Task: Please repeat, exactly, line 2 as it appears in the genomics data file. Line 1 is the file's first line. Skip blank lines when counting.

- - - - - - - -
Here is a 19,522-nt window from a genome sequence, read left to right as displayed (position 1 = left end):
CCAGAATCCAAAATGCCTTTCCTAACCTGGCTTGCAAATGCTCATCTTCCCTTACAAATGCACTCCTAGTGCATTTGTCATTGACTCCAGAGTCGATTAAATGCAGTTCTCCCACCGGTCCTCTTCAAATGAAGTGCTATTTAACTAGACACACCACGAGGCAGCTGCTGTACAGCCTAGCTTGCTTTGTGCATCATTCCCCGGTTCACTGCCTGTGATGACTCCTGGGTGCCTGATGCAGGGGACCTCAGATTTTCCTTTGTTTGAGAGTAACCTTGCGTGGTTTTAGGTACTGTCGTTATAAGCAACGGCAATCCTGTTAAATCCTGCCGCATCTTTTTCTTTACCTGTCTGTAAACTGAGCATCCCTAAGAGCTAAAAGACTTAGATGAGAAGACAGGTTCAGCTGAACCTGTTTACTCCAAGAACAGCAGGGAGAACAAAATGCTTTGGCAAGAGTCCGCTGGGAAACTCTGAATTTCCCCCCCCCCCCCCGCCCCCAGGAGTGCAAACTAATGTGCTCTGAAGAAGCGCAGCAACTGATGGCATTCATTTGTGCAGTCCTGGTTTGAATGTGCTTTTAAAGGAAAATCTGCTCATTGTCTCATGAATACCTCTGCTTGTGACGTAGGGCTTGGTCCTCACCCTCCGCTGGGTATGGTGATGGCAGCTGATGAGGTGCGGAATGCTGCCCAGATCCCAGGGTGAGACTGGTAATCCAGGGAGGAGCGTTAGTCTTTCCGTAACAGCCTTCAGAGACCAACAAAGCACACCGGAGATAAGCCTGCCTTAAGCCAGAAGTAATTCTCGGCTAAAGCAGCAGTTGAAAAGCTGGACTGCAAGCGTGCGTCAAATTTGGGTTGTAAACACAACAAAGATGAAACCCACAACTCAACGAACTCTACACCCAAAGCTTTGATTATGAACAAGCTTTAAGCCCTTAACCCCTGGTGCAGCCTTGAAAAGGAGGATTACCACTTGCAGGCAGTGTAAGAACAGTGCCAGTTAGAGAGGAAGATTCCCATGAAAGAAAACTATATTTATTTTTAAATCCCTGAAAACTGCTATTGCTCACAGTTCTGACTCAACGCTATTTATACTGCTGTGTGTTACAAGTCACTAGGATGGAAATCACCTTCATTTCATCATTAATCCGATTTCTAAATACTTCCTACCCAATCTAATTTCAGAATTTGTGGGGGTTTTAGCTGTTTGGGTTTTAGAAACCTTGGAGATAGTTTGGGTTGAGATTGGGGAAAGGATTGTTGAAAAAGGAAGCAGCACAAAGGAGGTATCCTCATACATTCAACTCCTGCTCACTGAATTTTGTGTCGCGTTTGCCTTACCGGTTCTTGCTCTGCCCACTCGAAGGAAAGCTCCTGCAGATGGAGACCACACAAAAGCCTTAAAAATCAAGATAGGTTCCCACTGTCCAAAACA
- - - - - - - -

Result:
CCAGAATCCAAAATGCCTTTCCTAACCTGGCTTGCAAATGCTCATCTTCCCTTACAAATGCACTCCTAGTGCATTTGTCATTGACTCCAGAGTCGATTAAATGCAGTTCTCCCACCGGTCCTCTTCAAATGAAGTGCTATTTAACTAGACACACCACGAGGCAGCTGCTGTACAGCCTAGCTTGCTTTGTGCATCATTCCCCGGTTCACTGCCTGTGATGACTCCTGGGTGCCTGATGCAGGGGACCTCAGATTTTCCTTTGTTTGAGAGTAACCTTGCGTGGTTTTAGGTACTGTCGTTATAAGCAACGGCAATCCTGTTAAATCCTGCCGCATCTTTTTCTTTACCTGTCTGTAAACTGAGCATCCCTAAGAGCTAAAAGACTTAGATGAGAAGACAGGTTCAGCTGAACCTGTTTACTCCAAGAACAGCAGGGAGAACAAAATGCTTTGGCAAGAGTCCGCTGGGAAACTCTGAATTTCCCCCCCCCCCCCCGCCCCCAGGAGTGCAAACTAATGTGCTCTGAAGAAGCGCAGCAACTGATGGCATTCATTTGTGCAGTCCTGGTTTGAATGTGCTTTTAAAGGAAAATCTGCTCATTGTCTCATGAATACCTCTGCTTGTGACGTAGGGCTTGGTCCTCACCCTCCGCTGGGTATGGTGATGGCAGCTGATGAGGTGCGGAATGCTGCCCAGATCCCAGGGTGAGACTGGTAATCCAGGGAGGAGCGTTAGTCTTTCCGTAACAGCCTTCAGAGACCAACAAAGCACACCGGAGATAAGCCTGCCTTAAGCCAGAAGTAATTCTCGGCTAAAGCAGCAGTTGAAAAGCTGGACTGCAAGCGTGCGTCAAATTTGGGTTGTAAACACAACAAAGATGAAACCCACAACTCAACGAACTCTACACCCAAAGCTTTGATTATGAACAAGCTTTAAGCCCTTAACCCCTGGTGCAGCCTTGAAAAGGAGGATTACCACTTGCAGGCAGTGTAAGAACAGTGCCAGTTAGAGAGGAAGATTCCCATGAAAGAAAACTATATTTATTTTTAAATCCCTGAAAACTGCTATTGCTCACAGTTCTGACTCAACGCTATTTATACTGCTGTGTGTTACAAGTCACTAGGATGGAAATCACCTTCATTTCATCATTAATCCGATTTCTAAATACTTCCTACCCAATCTAATTTCAGAATTTGTGGGGGTTTTAGCTGTTTGGGTTTTAGAAACCTTGGAGATAGTTTGGGTTGAGATTGGGGAAAGGATTGTTGAAAAAGGAAGCAGCACAAAGGAGGTATCCTCATACATTCAACTCCTGCTCACTGAATTTTGTGTCGCGTTTGCCTTACCGGTTCTTGCTCTGCCCACTCGAAGGAAAGCTCCTGCAGATGGAGACCACACAAAAGCCTTAAAAATCAAGATAGGTTCCCACTGTCCAAAACA